Publication:
Lecture attendance, study time, and academic performance: a panel data study

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2015-07-03
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Taylor & Francis
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Abstract
The authors analyze matched administrative survey data on economics students enrolled in two econometrics courses offered in consecutive terms at a major public university in Spain to assess the impact of lecture attendance and study time on academic performance. Using proxy variables in a cross-sectional regression setting, they find a positive and significant effect of attendance and study time, with a substantially higher return on each additional hour of attendance. However, when panel data first-difference estimators are used to eliminate time-invariant individual-specific unobservables possibly correlated with regressors of interest, the attendance effect disappears, while study time substantially increases its economic impact. These results suggest that study time may be much more important than attendance as a causal determinant of academic performance.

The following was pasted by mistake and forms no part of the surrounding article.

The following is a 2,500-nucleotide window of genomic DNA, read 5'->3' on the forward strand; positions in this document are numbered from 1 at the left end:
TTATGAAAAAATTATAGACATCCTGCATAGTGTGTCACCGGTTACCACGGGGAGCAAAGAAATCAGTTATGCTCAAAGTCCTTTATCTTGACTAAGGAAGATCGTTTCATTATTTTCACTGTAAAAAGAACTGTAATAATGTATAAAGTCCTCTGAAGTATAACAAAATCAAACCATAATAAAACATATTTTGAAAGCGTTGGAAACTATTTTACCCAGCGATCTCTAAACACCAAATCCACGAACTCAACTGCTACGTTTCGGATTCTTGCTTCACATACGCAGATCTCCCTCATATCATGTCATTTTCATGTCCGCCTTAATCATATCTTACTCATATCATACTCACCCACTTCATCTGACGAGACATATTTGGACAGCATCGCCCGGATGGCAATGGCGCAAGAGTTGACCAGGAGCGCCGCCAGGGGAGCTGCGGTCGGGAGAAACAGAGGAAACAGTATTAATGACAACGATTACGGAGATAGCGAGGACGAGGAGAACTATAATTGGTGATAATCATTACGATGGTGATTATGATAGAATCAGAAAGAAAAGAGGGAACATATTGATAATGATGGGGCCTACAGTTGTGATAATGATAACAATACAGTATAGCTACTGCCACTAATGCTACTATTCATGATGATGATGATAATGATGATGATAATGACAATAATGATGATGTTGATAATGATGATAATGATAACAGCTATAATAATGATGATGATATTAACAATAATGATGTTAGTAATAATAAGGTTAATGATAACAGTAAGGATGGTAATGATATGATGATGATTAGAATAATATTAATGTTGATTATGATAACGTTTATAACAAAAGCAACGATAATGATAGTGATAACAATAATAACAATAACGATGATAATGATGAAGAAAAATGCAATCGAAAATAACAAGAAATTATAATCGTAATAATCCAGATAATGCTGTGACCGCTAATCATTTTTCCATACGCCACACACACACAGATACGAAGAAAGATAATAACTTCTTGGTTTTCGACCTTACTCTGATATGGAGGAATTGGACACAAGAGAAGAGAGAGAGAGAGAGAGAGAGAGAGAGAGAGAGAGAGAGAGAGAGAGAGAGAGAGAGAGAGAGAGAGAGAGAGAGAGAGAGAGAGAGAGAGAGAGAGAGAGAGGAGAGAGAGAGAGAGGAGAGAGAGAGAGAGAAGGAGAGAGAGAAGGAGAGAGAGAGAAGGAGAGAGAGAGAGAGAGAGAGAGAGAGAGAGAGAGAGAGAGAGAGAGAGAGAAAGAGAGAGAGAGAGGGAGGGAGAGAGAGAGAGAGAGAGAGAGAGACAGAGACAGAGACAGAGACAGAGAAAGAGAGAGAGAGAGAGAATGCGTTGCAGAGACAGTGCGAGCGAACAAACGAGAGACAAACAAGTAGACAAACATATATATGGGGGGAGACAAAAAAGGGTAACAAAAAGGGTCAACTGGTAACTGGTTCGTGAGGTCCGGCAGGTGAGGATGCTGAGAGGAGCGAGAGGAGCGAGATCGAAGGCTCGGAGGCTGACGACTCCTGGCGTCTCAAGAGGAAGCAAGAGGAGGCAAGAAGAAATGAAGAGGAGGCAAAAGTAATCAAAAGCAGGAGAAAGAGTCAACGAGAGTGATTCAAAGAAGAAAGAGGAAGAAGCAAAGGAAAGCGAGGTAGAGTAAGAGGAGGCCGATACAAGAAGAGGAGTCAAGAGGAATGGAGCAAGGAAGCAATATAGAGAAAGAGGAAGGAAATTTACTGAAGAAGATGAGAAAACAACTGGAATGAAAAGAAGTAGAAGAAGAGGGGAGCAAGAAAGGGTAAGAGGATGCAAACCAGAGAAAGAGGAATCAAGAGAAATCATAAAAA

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Academic performance, Lecture attendance, Panel data, Study time
Bibliographic citation
Andrietti, V., & Velasco, C. (2015). Lecture Attendance, Study Time, and Academic Performance: A Panel Data Study. The Journal of Economic Education, 46 (3), pp. 239-259.